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Feminism and Penal Expansion: The Role of Rights-Based Criminal Law in Post-Neoliberal Ecuador

  • Silvana Tapia Tapia
Article

Abstract

This article analyses feminist discourses on the criminalisation of violence against women in Ecuador, after the enactment of a “post-neoliberal” constitution. It responds to arguments in feminist legal theory, which affirm that penal expansion thrives through neoliberal globalisation, and that certain feminists have sponsored this carceral-neoliberal alliance, over and above redistributive concerns. However, in Ecuador, many feminists who participated in a recent criminalisation process also endorsed the post-neoliberal government’s social redistribution programme. Ecuadorian feminism therefore complicates current discussions on carceral and governance feminism, which link penal expansion with neoliberalism and an absence of redistributive concerns. Ecuadorian left-leaning feminists use rights-based frameworks to reconcile penal interventions with potential abuses of coercive power. This allows them to regard criminal justice as minimally problematic within the redistributive agenda they endorse. At the same time, the penal approach of Ecuadorian feminists runs the danger of marginalising legally pluralistic approaches to justice.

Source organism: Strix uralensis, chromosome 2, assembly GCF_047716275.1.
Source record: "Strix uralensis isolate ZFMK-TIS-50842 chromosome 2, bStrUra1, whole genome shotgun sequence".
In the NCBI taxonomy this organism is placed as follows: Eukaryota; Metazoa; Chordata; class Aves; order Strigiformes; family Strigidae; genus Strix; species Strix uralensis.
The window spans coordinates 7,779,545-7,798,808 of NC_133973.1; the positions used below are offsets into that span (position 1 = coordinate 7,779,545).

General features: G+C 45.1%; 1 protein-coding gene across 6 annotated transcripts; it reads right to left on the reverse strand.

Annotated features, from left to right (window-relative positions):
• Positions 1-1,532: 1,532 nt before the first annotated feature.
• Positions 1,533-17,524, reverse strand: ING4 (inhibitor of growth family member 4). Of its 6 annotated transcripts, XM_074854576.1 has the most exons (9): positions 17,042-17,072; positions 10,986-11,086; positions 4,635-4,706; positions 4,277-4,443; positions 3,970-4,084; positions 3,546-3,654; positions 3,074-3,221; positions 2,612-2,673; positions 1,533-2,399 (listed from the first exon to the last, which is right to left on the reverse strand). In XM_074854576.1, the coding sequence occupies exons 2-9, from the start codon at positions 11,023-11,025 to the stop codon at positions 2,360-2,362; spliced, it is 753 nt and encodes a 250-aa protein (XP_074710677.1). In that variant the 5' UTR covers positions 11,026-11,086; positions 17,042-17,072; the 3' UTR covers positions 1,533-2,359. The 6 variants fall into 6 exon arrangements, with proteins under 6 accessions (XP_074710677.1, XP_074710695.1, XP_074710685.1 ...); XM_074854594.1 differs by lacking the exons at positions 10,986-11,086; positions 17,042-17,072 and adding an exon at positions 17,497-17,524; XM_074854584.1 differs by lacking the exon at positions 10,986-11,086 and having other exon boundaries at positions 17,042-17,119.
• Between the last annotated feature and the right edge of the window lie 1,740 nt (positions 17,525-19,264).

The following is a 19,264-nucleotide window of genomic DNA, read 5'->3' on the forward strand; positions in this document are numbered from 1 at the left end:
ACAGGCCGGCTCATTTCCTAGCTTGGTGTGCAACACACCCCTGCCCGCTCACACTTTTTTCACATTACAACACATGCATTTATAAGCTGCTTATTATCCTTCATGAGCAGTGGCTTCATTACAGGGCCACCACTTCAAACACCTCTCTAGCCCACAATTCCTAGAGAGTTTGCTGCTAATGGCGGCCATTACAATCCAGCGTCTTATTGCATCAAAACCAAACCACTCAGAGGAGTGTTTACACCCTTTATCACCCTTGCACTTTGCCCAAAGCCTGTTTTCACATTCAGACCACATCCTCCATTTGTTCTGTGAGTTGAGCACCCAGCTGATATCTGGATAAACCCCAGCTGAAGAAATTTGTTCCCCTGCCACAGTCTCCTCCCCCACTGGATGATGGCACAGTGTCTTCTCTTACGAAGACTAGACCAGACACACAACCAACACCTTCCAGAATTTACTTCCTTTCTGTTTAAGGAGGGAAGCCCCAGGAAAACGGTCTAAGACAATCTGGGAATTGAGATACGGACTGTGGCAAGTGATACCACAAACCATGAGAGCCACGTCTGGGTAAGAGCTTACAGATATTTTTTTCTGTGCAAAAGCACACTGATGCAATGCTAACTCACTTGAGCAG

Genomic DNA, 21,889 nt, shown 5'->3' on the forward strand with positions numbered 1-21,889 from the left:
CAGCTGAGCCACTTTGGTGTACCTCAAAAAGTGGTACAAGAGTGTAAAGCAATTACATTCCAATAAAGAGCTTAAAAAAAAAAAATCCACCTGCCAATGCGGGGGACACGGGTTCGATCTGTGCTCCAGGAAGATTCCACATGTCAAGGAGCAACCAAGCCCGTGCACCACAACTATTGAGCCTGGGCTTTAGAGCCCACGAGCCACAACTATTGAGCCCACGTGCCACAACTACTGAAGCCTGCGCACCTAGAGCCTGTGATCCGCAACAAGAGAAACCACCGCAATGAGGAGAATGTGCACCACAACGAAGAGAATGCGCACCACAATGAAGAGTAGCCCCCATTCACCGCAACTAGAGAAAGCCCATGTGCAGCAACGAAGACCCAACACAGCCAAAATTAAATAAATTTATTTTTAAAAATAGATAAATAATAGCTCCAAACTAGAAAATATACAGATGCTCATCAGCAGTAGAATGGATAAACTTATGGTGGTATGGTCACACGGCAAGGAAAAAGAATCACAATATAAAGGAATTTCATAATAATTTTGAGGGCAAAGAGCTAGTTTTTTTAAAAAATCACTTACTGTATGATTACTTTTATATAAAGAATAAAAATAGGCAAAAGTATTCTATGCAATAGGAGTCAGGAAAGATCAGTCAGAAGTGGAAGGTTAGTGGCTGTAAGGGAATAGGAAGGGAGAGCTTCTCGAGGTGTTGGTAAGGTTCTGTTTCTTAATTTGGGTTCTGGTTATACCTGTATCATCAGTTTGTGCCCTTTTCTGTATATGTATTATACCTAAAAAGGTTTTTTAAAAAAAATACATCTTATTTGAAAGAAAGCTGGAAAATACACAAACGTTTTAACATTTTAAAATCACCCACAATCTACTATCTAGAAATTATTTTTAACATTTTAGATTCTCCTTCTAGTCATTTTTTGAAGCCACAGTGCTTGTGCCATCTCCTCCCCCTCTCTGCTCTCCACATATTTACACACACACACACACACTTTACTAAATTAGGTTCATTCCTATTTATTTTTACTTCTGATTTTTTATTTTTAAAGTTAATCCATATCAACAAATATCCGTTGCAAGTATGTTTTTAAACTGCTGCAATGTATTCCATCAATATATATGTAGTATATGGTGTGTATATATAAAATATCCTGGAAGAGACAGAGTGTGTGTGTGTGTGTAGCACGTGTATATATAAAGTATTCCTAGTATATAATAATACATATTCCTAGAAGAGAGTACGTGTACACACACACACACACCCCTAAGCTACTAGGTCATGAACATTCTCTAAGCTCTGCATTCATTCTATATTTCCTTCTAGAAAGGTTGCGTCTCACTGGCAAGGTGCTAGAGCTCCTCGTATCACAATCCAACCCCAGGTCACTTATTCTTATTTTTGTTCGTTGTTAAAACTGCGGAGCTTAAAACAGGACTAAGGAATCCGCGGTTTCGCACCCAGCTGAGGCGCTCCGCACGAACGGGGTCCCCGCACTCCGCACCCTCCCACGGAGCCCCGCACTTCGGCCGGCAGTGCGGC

Keywords

Carceral feminism Violence against women Ecuador Post-neoliberal Human rights Governance feminism 

Notes

Acknowledgements

I wish to thank Dr. Katie Cruz, Dr. Arturo Sánchez García, Dr. Anne Carr, Professor Aziza Ahmed, Dr. Sebastián López Hidalgo, and two anonymous reviewers for their insightful comments on earlier versions of this article. I am always grateful to Professor Kate Bedford for her continued guidance and support. All errors remain my own.

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Copyright information

© Springer Nature B.V. 2018

Authors and Affiliations

  1. 1.Universidad del AzuayCuencaEcuador

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